Once the comfit-pan and its heat source were in place, the comfit cores for the particular flavor to be made would be put into the pan. Usually they were sprinkled with some powdered gum arabic and then stirred in the pan to become completely coated and warm. Some recipes recommend stirring with the hand for best coverage. While this was in progress, in a pan over the fire or on the stove, a sugar and water mixture would be boiled to a syrup which made a fine thread when it was poured out of a spoon or ladle. Once the sugar syrup was at the fine thread stage, a ladle-full or two would be added to the comfit cores. The fixed handle on the comfit-pan would be grasped to briskly toss the cores, rather like a theatrical chef might do while preparing stir-fry. This would give them a thin, even coat of the sugar syrup. The cores would be allowed to dry, and then another coating of sugar syrup would be ladled into the comfit-pan. The cores would again be swiftly tossed to coat them. This would be done three or four more times, then the comfits would be dusted with a thin layer of starch and spread to dry in a low-temperature oven.
The next day, these same cores would go through this process four or five more times, be dusted again with starch and again spread to dry in a low-temperature oven. This whole procedure would be repeated each day for two or three more days, before the comfits would be close to complete. By this time each comfit would be about the size of a green pea. On the last day, they would not be dusted with starch, but would receive a final coating of sugar syrup, which might be clear or colored. The comfit would be once more spread to dry in a low-temperature oven for a final drying of several hours.
Comfits might be white, if they were layered with only clear sugar syrup and the multiple starch coatings. But if color was wanted, the final coating of sugar syrup was tinted using the "food coloring" available during the Regency. Red or pink was made with cochineal, yellow was made with saffron, blue was made with indigo and green was made with spinach juice. The amount of coloring used would determine the depth of color of the comfits. Most were typically tinted in pastel colors.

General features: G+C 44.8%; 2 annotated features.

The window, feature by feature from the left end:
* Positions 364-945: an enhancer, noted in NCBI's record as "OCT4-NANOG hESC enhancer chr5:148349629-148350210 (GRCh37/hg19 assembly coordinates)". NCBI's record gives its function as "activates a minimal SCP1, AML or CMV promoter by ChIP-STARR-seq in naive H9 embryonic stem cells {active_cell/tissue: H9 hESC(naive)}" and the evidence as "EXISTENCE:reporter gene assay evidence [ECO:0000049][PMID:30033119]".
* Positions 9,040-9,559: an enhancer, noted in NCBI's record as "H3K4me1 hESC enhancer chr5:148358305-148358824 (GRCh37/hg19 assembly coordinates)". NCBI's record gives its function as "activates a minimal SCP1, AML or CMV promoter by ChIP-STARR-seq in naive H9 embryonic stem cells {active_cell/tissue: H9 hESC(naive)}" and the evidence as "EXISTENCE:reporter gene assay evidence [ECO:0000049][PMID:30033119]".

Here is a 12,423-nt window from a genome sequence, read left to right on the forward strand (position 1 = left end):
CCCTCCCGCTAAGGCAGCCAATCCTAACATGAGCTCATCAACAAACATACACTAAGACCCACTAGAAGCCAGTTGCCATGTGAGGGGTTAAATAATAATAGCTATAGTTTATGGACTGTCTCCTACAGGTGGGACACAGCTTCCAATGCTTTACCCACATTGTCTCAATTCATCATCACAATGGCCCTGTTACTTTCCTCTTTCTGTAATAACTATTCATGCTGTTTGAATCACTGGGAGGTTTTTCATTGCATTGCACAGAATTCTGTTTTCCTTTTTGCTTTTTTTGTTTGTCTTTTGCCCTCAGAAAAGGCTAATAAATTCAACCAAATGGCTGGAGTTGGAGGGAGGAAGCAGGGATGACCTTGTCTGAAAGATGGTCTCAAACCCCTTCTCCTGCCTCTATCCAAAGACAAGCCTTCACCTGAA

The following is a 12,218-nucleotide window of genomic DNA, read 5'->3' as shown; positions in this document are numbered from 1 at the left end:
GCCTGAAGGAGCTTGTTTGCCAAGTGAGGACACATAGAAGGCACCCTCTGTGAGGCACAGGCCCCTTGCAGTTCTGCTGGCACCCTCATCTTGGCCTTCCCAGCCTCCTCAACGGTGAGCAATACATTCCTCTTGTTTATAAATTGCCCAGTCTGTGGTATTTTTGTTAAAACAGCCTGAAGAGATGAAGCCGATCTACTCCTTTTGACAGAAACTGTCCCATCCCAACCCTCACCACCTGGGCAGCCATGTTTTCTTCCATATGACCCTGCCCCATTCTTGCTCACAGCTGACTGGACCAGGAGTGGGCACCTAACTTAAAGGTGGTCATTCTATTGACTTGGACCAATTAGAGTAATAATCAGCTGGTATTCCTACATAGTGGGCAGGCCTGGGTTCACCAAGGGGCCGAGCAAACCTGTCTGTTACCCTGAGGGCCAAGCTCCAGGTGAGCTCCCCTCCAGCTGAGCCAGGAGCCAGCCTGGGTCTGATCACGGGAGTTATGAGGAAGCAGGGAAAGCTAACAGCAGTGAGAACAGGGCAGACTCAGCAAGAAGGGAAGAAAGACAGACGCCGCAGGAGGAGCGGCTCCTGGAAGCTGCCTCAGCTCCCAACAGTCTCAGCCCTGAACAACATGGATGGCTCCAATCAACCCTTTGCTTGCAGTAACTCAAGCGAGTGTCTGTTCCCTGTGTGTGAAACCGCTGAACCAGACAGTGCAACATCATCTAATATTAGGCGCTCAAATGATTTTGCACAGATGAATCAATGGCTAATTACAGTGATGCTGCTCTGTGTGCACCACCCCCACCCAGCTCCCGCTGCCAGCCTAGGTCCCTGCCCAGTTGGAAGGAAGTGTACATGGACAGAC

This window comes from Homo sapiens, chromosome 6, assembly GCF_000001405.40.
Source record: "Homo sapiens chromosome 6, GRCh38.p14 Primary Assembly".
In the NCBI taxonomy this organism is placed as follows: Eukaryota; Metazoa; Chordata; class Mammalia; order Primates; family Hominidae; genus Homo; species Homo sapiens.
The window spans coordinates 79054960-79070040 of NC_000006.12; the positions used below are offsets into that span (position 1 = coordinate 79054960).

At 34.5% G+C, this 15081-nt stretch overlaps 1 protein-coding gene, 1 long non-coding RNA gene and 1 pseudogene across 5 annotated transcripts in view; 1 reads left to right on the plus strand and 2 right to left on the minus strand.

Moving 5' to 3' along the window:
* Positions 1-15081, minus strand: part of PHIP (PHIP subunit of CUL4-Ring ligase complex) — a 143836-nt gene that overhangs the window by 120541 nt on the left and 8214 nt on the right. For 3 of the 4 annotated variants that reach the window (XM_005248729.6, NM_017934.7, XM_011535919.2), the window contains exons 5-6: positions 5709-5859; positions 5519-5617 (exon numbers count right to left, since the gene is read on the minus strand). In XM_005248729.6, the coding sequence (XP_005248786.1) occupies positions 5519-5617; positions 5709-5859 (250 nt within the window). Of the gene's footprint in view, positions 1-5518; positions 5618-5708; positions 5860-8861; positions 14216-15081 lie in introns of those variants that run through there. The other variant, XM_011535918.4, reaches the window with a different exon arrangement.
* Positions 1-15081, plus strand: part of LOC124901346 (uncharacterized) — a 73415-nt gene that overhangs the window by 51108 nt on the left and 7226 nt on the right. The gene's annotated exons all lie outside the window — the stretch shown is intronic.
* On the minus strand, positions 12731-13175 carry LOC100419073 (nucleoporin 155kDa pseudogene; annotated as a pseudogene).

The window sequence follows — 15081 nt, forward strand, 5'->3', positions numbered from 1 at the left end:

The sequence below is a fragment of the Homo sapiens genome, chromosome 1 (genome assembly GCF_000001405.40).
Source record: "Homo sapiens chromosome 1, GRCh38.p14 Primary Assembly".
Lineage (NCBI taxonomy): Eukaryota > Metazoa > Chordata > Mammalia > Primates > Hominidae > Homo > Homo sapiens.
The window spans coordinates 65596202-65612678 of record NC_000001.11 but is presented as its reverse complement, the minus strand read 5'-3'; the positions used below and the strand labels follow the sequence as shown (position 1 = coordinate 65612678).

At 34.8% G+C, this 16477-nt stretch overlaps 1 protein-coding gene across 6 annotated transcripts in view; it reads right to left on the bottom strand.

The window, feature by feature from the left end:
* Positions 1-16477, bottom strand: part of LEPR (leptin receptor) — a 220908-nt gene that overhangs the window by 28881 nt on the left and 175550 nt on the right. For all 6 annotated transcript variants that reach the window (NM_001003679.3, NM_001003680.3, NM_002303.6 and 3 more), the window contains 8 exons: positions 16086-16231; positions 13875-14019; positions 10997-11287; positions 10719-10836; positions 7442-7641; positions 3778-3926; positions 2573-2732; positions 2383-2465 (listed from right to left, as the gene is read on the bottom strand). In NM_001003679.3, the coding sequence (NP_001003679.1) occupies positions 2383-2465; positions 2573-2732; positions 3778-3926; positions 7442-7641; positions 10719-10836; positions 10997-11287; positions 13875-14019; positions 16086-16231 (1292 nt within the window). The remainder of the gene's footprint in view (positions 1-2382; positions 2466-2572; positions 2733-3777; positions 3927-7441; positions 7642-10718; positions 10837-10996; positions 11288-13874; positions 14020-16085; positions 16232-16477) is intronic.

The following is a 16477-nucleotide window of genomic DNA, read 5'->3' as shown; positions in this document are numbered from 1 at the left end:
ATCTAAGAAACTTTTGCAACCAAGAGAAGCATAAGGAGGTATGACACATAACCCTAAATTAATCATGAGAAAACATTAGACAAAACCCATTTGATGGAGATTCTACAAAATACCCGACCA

As you might imagine, the making of comfits was an extremely labor intensive process and had to be done in fairly large batches. During the decade of the Regency, they might still be made in the home, most commonly by the kitchen staff of larger households. However, by this time, comfits were also mass-produced and were generally available in many flavors and colors at the local apothecary for reasonable prices. Curiously, though comfits were mostly sugar, they were not usually sold by confectioners. The reason is that they were sold as medicinal preparations, to sweeten the breath or settle the stomach.
Comfits appear to have been sold most often in twists of paper. Such packaging would not do for carrying them about on a daily basis. Small decorative boxes were made for the purpose, called, naturally enough, comfit boxes. They would easily fit in a waistcoat pocket or could be slipped into a reticule. These boxes could be simple papier mache or carved wooden boxes. But they might also be of gold or silver, sometimes even embellished with precious stones or gems. In fact, it is very difficult to tell the difference between comfit boxes and snuff boxes, both of which were very popular at this time and shared many decorative features. As a fashion statement, a lady or gentleman would be very particular about the design and embellishment of their comfit box for it would tell others much about their taste and status. And the comfits it contained would ensure these fashionable people also had fresh sweet breath. And who is to say, even if these small confections were no longer called "kissing comfits," as they had been in Shakespeare’s day, that they might have been used for just that purpose during the Regency.
© 2008 – 2012 Kathryn Kane, Kalligraph
Originally posted at The Regency Redingote
Posted at The Beau Monde by permission of the author.